The Associated Press landed a blockbuster story in early June that hundreds of children had died due to neglect in a Catholic-run orphanage in Ireland during the mid 20th century.
Mass graves, unmarked burial sites, baptism refusals, and other lurid details put a severely negative light on the Irish Church and prompted several news outlets to carry the AP’s pieces on the developing story.
However, the AP got some of their facts wrong and the new details casts doubt on the truthfulness of the original allegations.
In a correction issued Friday, the AP admitted that claims that Catholic baptisms were refused to the children were not true. The AP’s pieces speculated that the children were refused baptism because they were the offspring of unwed mothers and even went so far as to claim that it was church teaching at the time to not grant sacred rites to the children of single mothers. The AP also retracted that claim as false.
The AP also claimed that the children’s bodies were stored in a septic tank before being disposed of in unmarked graves. The researcher behind that allegation clarified that she could not make a definite statement on that claim because she lacked sufficient forensic evidence to prove it.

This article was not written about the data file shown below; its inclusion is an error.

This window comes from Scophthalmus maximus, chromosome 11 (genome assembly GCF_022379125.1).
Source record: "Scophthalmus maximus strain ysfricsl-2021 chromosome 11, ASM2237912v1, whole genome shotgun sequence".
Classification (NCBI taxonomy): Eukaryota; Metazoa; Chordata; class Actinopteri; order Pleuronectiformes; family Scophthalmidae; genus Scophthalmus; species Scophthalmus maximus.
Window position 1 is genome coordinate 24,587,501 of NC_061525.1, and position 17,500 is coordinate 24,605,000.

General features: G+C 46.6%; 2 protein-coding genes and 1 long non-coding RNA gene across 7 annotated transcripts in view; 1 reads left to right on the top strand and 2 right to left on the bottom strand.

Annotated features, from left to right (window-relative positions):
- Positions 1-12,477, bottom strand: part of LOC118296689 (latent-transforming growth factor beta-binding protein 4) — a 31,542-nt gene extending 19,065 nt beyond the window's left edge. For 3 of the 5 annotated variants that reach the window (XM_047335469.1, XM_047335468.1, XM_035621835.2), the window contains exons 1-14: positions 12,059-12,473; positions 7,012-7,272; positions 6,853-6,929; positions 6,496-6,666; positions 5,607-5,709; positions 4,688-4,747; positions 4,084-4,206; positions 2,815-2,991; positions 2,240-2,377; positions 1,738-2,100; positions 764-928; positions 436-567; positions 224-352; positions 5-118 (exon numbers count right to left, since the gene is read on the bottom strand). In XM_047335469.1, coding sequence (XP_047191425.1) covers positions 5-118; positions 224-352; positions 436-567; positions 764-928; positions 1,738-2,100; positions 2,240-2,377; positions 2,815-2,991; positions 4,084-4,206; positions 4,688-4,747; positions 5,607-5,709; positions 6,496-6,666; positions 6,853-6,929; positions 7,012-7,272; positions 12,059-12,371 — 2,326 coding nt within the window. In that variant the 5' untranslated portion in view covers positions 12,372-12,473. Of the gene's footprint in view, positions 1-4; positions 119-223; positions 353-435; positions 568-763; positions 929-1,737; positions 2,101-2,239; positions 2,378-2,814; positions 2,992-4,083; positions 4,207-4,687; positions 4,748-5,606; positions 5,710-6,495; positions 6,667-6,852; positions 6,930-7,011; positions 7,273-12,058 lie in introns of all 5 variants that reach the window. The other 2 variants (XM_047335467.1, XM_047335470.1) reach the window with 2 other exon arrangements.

Both articles insinuated that the Irish Church was responsible for the neglect that led to the deaths of 796 children at the orphanage between the years of 1926 and 1961. The June 8 article published the claim that the deceased children were denied Christian burials.
“Babies born inside the institutions were denied baptism and, if they died from the illness and disease rife in such facilities, also denied a Christian burial,” the piece reads.